Archive for June 2009
Anyone who’s interested in failings of empiricism should read the article “Bad Distribution of Income Led to Great Depression: History Repeats in 2008“. It refers to John Kenneth Galbraith’s claims that maldistribution of incomes led to the Great Depression, and was a contributing factor to the Great Recession.
Simply becuase the income share of the rich increases during a boom doesn’t mean that it is a trigger for the economic collapse. In fact, they are more likely to be a consequence of the manic boom than anything else. Without a sound economic theory to underpin discussion of real events, we’re simply going to be stabbing in the dark for cause and consequence.
Everybody should know that Nobel prize winner and archetypal mainstream Keynesian economist Paul Krugman was demanding a housing bubble in 2001 and 2002.
To fight this recession the Fed needs more than a snapback; it needs soaring household spending to offset moribund business investment. And to do that, as Paul McCulley of Pimco put it, Alan Greenspan needs to create a housing bubble to replace the Nasdaq bubble.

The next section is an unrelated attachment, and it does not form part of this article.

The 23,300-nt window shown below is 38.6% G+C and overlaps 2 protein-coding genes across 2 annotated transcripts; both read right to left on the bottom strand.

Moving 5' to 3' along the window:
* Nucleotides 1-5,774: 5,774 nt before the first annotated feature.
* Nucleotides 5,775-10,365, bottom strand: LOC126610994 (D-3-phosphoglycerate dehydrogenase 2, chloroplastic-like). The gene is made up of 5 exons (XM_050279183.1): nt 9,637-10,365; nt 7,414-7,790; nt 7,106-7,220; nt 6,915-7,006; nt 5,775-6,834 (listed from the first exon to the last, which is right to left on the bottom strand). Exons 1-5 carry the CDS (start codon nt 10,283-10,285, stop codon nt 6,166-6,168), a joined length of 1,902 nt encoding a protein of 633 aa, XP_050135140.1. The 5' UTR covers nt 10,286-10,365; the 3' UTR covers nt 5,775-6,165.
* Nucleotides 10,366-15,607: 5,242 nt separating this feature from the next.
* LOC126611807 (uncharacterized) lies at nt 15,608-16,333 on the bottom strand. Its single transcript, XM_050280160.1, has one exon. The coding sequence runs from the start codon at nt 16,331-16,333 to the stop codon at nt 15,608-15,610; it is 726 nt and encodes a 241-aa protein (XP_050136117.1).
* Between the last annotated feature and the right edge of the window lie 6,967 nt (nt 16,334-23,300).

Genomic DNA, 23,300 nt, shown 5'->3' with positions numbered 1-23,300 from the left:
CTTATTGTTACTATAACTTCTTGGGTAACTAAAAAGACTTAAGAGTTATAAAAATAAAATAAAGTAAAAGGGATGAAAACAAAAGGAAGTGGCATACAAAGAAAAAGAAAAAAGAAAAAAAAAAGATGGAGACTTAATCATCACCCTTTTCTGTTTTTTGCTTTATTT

The little problem that the economics profession won’t face up to yet is that Keynesianism has been dead wrong from its very conception. The urgent task for everybody else is to stop these people from inflicting their policies on us for any longer.
I’ve been a long time follower of mr1001nights’ youtube channel, however I never considered discussing his videos at length before. However, his latest piece “Can I wash your car for $10″ warrents a decent response, as it claims to refute several capitalist defences of the market system. For me, mr1001nights’ videos often present more questions than answers and this piece is no exception.
Here, even if I fall short of a complete refutation, I will at least attempt to ask those questions.
Obviously a capitalist at the top of a corporate hierarchy – a corporate empire – with thousands of wage slaves does not compare with John paying Peter to wash his car.
As mr1001nights recognises, individual examples do serve a larger purpose. Robinson Crusoe narratives are particularly useful in stripping down economic ideas into their bare essentials. However it is important to ask: in what sense do corporate hierarchies not compare with John paying Peter to wash his car? Both John and the “wage slave” are being paid a sum of money to perform a particular function on someone elses property using only their labour. Are these both exploitative acts? Is one exploitative and the other non-exploitative? Is one more coercive than the other?